Science communicators from universities across Canada sharpened their skills at ComSciConCAN, the country’s first national science communication conference for graduate students, held from July 18 to 20 at McMaster University.
The two-and-a-half-day event drew inspiration from the US-based ComSciCon workshop series on science communication, which was first held in Cambridge, Massachusetts, in 2013.
ComSciCon has since expanded to include flagship workshops across the US, but ComSciConCAN marks the first time the conference has been hosted in a different country.
The inaugural Canadian conference featured four panel discussions, six hands-on workshops, and over 25 experts from a diverse range of science communication careers.
In attendance were 50 graduate students from 26 different institutions across Canada, who were selected out of a pool of over 400 applicants from a wide array of scientific backgrounds.
Conference trains students with skills in science communication
To Dr. Maria Drout, a member of the ComSciConCAN organizing committee and professor at U of T’s Dunlap Institute, the conference’s main goal was to give graduate students the tools they need to succeed in any science communication endeavour they choose to pursue.
“The idea is to empower graduate students to be leaders in whatever field they choose, and to be able to effectively communicate in those ways,” Drout said to The Varsity.
“No matter what field you’re in, your effectiveness comes down to not only how good you are at the technical aspects, but [also] how well you can share your findings.”
To this end, the workshops and panels held throughout the conference focused on training graduate students with the skills they need to succeed in all forms of science communication — from working in media and journalism to effecting change through science policy and activism.
In the “Media Interview Skills” workshop, for example, science communicator and Daily Planet television series co-host Dr. Dan Riskin taught students how to effectively talk about science “outside their wheelhouse” of expertise.
The students participated in mock media interviews and learned how to craft key talking points to use in the face of even the most unexpected of interview questions.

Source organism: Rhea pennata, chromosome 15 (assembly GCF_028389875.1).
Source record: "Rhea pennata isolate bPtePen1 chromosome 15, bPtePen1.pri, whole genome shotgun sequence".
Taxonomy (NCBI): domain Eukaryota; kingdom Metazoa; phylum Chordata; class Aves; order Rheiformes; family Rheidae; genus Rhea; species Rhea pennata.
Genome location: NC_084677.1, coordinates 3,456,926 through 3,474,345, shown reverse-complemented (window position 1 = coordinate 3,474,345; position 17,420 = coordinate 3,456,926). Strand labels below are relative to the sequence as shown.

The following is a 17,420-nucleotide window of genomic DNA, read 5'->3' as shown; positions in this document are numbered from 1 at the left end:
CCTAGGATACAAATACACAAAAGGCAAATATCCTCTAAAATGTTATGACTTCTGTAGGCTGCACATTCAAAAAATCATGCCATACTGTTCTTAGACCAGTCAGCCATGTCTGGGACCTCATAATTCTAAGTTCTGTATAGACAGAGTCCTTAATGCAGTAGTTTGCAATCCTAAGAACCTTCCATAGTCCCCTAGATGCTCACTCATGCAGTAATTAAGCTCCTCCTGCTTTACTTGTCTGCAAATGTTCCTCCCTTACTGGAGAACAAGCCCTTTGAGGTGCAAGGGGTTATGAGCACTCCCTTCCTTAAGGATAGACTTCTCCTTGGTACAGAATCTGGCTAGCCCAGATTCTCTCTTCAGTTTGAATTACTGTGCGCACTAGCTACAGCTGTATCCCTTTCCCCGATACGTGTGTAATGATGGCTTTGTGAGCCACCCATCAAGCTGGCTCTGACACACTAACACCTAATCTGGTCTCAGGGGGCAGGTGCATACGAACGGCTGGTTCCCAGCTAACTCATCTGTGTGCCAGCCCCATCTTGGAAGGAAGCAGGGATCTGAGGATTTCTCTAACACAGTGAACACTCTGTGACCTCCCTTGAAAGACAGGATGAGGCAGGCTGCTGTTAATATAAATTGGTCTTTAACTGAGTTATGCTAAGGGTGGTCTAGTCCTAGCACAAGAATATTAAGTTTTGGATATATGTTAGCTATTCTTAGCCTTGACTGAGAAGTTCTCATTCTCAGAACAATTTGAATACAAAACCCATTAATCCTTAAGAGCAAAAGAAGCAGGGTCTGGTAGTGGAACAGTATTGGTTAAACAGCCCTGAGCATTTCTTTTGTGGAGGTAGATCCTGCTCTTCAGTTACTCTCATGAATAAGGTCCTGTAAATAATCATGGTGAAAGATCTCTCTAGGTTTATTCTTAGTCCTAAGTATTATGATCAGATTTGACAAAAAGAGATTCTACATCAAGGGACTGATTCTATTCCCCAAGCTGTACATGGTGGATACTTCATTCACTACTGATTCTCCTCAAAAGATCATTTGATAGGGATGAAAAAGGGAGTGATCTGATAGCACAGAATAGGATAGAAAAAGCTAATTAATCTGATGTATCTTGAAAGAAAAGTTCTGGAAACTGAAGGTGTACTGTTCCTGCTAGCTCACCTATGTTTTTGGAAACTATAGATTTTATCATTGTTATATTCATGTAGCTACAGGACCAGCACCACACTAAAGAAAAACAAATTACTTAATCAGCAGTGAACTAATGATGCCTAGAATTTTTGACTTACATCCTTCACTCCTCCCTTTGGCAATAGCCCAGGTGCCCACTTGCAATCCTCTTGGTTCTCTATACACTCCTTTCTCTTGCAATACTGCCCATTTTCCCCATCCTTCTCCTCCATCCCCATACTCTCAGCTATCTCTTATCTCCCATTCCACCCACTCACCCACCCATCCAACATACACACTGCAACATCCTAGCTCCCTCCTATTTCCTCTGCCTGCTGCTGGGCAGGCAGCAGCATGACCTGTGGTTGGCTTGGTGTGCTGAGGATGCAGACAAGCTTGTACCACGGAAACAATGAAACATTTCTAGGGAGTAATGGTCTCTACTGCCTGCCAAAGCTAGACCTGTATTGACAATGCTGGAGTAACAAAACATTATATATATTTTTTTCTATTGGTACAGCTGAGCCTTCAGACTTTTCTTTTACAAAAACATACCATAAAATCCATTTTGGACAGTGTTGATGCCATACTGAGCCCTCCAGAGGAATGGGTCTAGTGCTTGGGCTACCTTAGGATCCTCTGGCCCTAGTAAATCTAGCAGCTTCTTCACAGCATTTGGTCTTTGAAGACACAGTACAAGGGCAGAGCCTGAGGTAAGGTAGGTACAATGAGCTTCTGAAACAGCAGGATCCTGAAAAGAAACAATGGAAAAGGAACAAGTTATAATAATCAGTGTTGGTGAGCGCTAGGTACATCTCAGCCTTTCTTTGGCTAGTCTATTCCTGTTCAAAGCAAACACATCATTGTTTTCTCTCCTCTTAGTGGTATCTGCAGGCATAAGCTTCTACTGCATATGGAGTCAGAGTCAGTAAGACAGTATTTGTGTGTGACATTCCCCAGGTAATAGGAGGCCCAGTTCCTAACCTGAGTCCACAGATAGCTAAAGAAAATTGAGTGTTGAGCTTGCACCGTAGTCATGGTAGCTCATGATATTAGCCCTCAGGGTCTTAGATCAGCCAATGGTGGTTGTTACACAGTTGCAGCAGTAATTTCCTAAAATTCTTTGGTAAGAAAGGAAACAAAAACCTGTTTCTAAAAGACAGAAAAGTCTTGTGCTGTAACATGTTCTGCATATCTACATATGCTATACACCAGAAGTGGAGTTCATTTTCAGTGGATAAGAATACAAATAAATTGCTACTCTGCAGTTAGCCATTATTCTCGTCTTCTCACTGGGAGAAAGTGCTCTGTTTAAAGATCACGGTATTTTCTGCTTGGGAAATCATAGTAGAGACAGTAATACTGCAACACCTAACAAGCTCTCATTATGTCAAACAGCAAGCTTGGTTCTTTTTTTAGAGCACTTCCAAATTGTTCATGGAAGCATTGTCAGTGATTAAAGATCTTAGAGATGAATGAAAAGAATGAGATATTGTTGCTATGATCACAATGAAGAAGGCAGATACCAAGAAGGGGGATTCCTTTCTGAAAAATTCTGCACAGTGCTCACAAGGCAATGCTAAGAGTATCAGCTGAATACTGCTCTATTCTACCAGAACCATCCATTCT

They also had the chance to present their research in one-minute ‘pop talks’ that were meant to be engaging and accessible to a non-expert audience. Audience members could hold up cards labelled as either “JARGON” or “AWESOME” to keep the talks on track and jargon-free.
Another activity was the Write-A-Thon, during which attendees were divided into peer editing groups and assigned an expert reviewer to help craft a publication-ready science communication piece.
Many of the pieces written at previous renditions of the conference have since gone on to be published in major media outlets.
The importance of representation in science media
In addition to gaining hands-on experience, a running theme throughout the conference was the importance of representation — both in scientific fields as well as in science communication endeavours.
In the “Communicating with Diverse Audiences” panel discussion, Professor Hilding Neilson, from U of T’s Department of Astronomy & Astrophysics, spoke about acknowledging and listening to unique audience perspectives. Neilson works on blending Indigenous knowledge into the U of T astronomy curriculum, and he shared his experiences by incorporating those knowledge pools into astronomy.
Dr. Carrie Bourassa, the scientific director of the Canadian Institutes of Health Research’s Institute of Indigenous People’s Health, also spoke about the importance of prioritizing Indigenous sources of knowledge. Bourassa was a speaker in the panel discussion on “Communicating through Policy & Activism,” and currently leads the advancement of a national health research agenda aimed at improving and promoting the health of First Nations, Inuit, and Métis Peoples in Canada.
“[The conference] made people think on a number of occasions,” Drout said. “Not just learn immediate skills, but actually think about how to position themselves and their research in the context of society in Canada.”
Drout also told The Varsity that she was really pleased with how the conference went, and feels excited about ComSciConCAN’s potential going forward.
“This was just the launching-off point. The hope is for it to continue to grow, because clearly there is a huge appetite, and many students who’d like to participate,” she said.
“Within Canada, we’re now hoping to launch many more workshops in the next few years — both continue to do these nationwide conferences, but also do local versions in many cities across the country.”